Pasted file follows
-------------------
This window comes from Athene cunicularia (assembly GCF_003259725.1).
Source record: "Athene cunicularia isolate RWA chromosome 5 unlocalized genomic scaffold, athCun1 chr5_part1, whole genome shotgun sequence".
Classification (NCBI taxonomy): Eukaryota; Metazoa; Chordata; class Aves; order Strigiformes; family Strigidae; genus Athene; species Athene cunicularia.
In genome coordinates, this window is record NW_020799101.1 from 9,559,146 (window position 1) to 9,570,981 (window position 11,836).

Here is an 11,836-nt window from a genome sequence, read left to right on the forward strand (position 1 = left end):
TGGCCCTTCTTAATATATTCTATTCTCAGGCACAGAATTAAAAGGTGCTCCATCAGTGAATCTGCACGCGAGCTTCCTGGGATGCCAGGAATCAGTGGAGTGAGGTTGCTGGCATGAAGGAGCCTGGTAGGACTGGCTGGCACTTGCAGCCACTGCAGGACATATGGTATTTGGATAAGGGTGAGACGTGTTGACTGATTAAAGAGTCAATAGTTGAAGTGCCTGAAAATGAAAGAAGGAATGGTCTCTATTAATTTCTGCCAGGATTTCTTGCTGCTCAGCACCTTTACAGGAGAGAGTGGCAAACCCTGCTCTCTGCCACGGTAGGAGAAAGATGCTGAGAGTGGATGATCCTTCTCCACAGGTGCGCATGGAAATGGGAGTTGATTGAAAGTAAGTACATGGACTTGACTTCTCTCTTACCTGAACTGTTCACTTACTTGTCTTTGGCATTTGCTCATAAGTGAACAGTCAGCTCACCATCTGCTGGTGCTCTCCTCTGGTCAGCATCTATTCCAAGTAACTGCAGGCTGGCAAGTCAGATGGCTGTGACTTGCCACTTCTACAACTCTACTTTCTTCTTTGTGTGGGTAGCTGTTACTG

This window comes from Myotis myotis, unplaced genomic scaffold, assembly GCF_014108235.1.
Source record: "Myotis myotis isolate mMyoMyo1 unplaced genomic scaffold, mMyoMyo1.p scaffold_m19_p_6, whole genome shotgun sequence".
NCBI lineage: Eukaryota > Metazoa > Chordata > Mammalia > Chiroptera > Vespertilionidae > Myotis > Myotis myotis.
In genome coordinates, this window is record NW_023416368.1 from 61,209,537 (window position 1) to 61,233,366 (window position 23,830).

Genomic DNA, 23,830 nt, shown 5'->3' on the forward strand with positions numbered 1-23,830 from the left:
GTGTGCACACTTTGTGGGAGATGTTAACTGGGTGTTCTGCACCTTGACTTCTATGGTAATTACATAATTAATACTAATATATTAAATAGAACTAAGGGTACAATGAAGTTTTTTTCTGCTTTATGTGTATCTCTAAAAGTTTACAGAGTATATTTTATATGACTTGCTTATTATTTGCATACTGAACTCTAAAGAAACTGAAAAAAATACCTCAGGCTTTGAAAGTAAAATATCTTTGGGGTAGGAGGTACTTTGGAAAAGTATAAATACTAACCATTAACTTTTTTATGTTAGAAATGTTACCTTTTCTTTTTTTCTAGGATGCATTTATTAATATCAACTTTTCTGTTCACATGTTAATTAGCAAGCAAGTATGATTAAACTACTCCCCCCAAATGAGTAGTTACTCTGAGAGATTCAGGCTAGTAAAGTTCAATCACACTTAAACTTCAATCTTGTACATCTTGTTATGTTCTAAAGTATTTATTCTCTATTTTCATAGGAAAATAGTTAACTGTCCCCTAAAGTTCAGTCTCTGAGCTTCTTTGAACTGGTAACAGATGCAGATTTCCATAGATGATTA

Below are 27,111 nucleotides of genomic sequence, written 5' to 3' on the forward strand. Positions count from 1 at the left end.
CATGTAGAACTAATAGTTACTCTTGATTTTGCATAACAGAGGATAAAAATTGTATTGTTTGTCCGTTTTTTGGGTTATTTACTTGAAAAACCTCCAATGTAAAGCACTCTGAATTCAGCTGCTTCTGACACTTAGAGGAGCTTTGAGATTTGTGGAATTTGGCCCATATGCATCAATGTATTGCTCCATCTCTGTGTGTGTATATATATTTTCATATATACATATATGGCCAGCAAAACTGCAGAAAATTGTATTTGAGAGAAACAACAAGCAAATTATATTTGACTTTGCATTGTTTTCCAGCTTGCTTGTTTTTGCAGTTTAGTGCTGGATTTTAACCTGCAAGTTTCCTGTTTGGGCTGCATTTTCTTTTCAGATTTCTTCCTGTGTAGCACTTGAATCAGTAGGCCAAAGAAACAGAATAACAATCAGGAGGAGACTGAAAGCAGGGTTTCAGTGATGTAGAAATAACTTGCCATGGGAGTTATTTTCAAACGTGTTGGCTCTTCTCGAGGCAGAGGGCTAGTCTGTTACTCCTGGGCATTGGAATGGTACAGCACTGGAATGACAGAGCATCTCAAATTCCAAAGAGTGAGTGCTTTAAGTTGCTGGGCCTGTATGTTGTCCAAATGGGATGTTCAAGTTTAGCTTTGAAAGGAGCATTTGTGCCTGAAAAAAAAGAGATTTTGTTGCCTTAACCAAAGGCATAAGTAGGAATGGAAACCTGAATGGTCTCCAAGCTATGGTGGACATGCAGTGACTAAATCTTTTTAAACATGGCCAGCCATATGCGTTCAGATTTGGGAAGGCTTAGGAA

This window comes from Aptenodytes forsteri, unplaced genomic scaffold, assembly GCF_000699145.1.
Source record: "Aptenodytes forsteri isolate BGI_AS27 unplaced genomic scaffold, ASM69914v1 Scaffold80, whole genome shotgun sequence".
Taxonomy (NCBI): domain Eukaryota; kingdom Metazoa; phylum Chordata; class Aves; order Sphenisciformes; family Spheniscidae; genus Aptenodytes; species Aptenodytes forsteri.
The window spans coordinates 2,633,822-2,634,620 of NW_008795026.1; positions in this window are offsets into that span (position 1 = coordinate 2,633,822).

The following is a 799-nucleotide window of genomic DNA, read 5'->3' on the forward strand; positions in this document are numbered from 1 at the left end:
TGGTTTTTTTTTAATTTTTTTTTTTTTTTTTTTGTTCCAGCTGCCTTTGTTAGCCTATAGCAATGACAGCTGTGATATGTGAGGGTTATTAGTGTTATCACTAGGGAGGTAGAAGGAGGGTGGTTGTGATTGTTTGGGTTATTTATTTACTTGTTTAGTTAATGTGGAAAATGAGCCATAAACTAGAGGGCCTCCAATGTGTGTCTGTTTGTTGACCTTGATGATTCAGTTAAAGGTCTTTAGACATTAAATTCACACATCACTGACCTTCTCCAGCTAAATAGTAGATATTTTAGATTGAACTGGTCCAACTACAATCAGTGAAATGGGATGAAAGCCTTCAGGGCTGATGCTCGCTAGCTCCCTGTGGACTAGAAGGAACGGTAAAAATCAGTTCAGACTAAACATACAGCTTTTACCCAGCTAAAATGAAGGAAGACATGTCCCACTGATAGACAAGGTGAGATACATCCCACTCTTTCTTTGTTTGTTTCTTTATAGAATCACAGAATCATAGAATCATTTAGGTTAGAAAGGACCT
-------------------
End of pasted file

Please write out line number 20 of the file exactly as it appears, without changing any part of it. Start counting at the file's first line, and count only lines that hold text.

TGGTTTTTTTTTAATTTTTTTTTTTTTTTTTTTGTTCCAGCTGCCTTTGTTAGCCTATAGCAATGACAGCTGTGATATGTGAGGGTTATTAGTGTTATCACTAGGGAGGTAGAAGGAGGGTGGTTGTGATTGTTTGGGTTATTTATTTACTTGTTTAGTTAATGTGGAAAATGAGCCATAAACTAGAGGGCCTCCAATGTGTGTCTGTTTGTTGACCTTGATGATTCAGTTAAAGGTCTTTAGACATTAAATTCACACATCACTGACCTTCTCCAGCTAAATAGTAGATATTTTAGATTGAACTGGTCCAACTACAATCAGTGAAATGGGATGAAAGCCTTCAGGGCTGATGCTCGCTAGCTCCCTGTGGACTAGAAGGAACGGTAAAAATCAGTTCAGACTAAACATACAGCTTTTACCCAGCTAAAATGAAGGAAGACATGTCCCACTGATAGACAAGGTGAGATACATCCCACTCTTTCTTTGTTTGTTTCTTTATAGAATCACAGAATCATAGAATCATTTAGGTTAGAAAGGACCT